Mariano elected speaker again; Spilka, too
Uyterhoeven votes present, slams House progressives
REP. RONALD MARIANO of Quincy was sworn in as House speaker on Wednesday promising honesty and straight talk, a leadership team that reflects the chamber’s diversity, and strong oversight of the state’s vaccine plan and COVID-19 recovery.
The latter pledge was notable only because Mariano earlier in the week was asked how he thought the state’s vaccine rollout was going. “I have no idea,” he said, adding that he had just assumed the speaker’s position.
Mariano was elected speaker with 127 votes. House Minority Leader Bradley Jones Jr. received 30 votes from his fellow Republicans and two Democrats – Reps. Tami Gouveia of Acton and Erika Uyterhoeven of Somerville – voted present. Mariano won the speaker’s job by a similar margin last week – 126 votes in support, 31 for Jones (there is one less Republican this session), and three Democrats (Gouveia and two retiring lawmakers) who didn’t vote or voted present.
Uyterhoeven, a newcomer to Beacon Hill who describes herself as a socialist, issued a statement criticizing the way Mariano assumed power and criticizing progressive lawmakers for going along with it. She noted Mariano in his TV interview said he gained the support of progressive lawmakers by promising only to listen to them.
Uyterhoeven said the transfer of power from former House speaker Robert DeLeo to Mariano was an example of “institutional oppression.” She said power structures are so ingrained in the Beacon Hill system that they have become the system. “In taking this stand, I hope to name the forces of institutional oppression at play, and continue to fight the ideological oppression which makes us believe that doing anything different than the typical is impossible or self-defeatist,” she said. “Speaker Mariano’s election wasn’t inevitable and we need to fight for the world we believe in rather than conceding for crumbs.”
In his speeches to the Democratic caucus and the full House, the 74-year-old Mariano talked about growing up at Quincy Point, which he described as a community of immigrants and an environmental justice community. “My district speaks more languages than I knew even existed,” he said.
Mariano said he is the right speaker for the times. “We are about to begin the long recovery from an unprecedented time of public health and economic turmoil. The next speaker must be up to the task, and able to work at full speed on Day 1. I am that person. But this will be a group effort. I need a strong leadership team, and I’m committed to ensuring that my team reflects the diversity of the entire House and the Commonwealth,” he said.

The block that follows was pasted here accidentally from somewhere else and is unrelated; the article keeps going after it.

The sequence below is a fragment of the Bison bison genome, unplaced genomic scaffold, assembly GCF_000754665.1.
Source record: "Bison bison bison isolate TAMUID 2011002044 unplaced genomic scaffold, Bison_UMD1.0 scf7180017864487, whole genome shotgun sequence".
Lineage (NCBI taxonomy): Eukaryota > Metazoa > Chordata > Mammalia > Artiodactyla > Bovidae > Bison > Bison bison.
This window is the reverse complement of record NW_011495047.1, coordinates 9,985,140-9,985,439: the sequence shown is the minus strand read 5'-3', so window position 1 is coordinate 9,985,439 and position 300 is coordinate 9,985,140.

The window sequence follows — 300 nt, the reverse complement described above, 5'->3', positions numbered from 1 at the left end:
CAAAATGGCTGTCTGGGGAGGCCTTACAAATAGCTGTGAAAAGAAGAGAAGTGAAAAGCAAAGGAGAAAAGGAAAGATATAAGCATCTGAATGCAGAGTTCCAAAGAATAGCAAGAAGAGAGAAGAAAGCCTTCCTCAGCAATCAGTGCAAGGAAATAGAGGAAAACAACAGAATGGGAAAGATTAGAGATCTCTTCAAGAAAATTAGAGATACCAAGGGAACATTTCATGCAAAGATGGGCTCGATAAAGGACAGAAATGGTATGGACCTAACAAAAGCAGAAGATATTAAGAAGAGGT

Mariano said nothing about his legislative priorities. By contrast, Senate President Karen Spilka, who was easily reelected to her position by her colleagues, pledged to support emergency paid sick leave.
While Massachusetts already has mandated paid sick leave, Raise Up Massachusetts, a coalition of labor, clergy, and liberal organizing groups, has been lobbying for passage of an emergency leave bill during the COVID-19 pandemic that would be more generous and have fewer exemptions than existing programs. The idea would be to give workers 15 extra days of state-paid sick leave during the pandemic, at up to $850 a week. The leave would be available if the worker is sick or quarantined or to care for someone who is sick or quarantined or a child who is home from school.
“It is clear that the time is now for emergency paid leave, and so the Senate will begin working on solutions with our partners in government, business, and labor as soon as this session is underway,” Spilka said.
Spilka stressed the importance of supporting the health care system during the pandemic. “We must commit ourselves to expanding COVID testing, tracing, and vaccination, particularly for our most vulnerable, and ensuring those on the front lines have what they need to fight this virus,” she said.
Spilka was nominated by Sen. Joan Lovely, a Salem Democrat, who spoke remotely from her home, and Sen. Joe Boncore, a Winthrop Democrat, who was in the chamber.During the House Democrat caucus, Mariano was nominated by Rep. Carlos Gonzalez of Springfield, the head of the Black and Latino Legislative Caucus, and Rep. Kate Hogan of Stow, who Mariano described as someone whom “I’ve come to trust and rely on.”
Mariano gaveled the House session to a close on Wednesday about 10 hours after the final meeting of the 2019-2020 legislative session came to a close at around 4:30 a.m. Before his microphone shut off, he said: “Let’s get the hell out of here.”